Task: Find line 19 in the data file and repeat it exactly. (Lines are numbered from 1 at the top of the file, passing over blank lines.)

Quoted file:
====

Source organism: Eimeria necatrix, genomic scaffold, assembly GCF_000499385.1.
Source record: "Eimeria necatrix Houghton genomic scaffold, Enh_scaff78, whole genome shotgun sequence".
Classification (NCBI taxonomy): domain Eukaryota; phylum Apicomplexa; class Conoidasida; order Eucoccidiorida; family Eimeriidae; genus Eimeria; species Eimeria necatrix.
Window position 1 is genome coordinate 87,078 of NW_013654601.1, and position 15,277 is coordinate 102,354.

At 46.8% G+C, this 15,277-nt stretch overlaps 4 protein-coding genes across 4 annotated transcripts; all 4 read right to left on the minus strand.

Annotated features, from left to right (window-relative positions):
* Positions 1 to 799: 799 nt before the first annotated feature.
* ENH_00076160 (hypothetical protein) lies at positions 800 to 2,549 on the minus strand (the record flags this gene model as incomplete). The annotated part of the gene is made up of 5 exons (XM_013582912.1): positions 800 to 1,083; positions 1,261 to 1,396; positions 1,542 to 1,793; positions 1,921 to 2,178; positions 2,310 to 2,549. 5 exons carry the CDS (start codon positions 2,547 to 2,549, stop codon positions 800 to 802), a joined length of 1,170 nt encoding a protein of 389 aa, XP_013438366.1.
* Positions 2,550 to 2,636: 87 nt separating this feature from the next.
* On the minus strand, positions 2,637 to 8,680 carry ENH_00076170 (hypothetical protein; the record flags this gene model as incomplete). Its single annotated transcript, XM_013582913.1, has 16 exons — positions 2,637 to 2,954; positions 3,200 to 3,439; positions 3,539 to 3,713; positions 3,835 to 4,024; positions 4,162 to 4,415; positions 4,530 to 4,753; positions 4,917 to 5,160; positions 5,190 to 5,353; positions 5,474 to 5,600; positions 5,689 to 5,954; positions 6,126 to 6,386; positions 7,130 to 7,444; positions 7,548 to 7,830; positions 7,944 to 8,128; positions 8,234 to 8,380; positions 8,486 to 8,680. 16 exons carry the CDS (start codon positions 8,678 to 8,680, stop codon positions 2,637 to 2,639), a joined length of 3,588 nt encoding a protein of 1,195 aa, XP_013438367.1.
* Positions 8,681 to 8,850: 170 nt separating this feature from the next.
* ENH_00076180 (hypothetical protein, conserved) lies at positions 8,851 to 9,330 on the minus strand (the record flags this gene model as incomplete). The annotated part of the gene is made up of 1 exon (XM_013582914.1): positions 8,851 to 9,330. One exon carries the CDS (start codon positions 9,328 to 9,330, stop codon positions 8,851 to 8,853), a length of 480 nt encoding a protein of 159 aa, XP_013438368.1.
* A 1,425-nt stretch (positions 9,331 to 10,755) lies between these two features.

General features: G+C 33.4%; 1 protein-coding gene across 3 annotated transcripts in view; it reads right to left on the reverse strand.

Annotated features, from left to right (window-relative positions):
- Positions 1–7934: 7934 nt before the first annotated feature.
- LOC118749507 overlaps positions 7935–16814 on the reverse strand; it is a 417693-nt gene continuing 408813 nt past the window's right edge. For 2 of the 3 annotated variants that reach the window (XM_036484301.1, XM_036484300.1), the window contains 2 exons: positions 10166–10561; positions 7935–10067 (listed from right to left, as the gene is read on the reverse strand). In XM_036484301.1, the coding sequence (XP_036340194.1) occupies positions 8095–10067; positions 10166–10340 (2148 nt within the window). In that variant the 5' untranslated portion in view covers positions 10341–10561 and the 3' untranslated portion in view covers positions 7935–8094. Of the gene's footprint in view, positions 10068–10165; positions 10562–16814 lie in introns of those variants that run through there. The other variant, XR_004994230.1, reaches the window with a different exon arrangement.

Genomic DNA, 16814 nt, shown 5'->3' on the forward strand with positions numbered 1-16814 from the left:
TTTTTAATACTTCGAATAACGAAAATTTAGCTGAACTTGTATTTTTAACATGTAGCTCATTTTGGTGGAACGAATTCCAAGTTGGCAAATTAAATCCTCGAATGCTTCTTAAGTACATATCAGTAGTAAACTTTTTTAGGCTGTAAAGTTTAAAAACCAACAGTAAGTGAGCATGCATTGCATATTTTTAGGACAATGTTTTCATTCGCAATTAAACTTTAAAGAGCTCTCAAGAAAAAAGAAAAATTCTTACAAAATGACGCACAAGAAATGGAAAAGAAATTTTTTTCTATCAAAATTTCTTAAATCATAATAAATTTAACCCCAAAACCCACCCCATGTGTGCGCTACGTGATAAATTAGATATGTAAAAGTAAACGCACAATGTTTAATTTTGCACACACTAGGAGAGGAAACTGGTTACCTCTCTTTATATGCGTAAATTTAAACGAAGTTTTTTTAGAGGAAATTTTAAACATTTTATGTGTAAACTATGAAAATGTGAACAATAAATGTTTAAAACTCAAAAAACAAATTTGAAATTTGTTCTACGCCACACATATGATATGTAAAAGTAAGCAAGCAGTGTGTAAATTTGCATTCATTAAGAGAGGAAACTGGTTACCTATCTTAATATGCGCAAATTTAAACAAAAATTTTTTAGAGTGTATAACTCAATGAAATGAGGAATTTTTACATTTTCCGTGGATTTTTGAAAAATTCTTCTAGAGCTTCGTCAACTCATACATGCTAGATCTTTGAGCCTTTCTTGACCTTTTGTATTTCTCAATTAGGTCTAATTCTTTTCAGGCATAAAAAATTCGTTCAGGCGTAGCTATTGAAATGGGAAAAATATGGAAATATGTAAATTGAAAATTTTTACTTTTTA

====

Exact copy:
TTTTTAATACTTCGAATAACGAAAATTTAGCTGAACTTGTATTTTTAACATGTAGCTCATTTTGGTGGAACGAATTCCAAGTTGGCAAATTAAATCCTCGAATGCTTCTTAAGTACATATCAGTAGTAAACTTTTTTAGGCTGTAAAGTTTAAAAACCAACAGTAAGTGAGCATGCATTGCATATTTTTAGGACAATGTTTTCATTCGCAATTAAACTTTAAAGAGCTCTCAAGAAAAAAGAAAAATTCTTACAAAATGACGCACAAGAAATGGAAAAGAAATTTTTTTCTATCAAAATTTCTTAAATCATAATAAATTTAACCCCAAAACCCACCCCATGTGTGCGCTACGTGATAAATTAGATATGTAAAAGTAAACGCACAATGTTTAATTTTGCACACACTAGGAGAGGAAACTGGTTACCTCTCTTTATATGCGTAAATTTAAACGAAGTTTTTTTAGAGGAAATTTTAAACATTTTATGTGTAAACTATGAAAATGTGAACAATAAATGTTTAAAACTCAAAAAACAAATTTGAAATTTGTTCTACGCCACACATATGATATGTAAAAGTAAGCAAGCAGTGTGTAAATTTGCATTCATTAAGAGAGGAAACTGGTTACCTATCTTAATATGCGCAAATTTAAACAAAAATTTTTTAGAGTGTATAACTCAATGAAATGAGGAATTTTTACATTTTCCGTGGATTTTTGAAAAATTCTTCTAGAGCTTCGTCAACTCATACATGCTAGATCTTTGAGCCTTTCTTGACCTTTTGTATTTCTCAATTAGGTCTAATTCTTTTCAGGCATAAAAAATTCGTTCAGGCGTAGCTATTGAAATGGGAAAAATATGGAAATATGTAAATTGAAAATTTTTACTTTTTA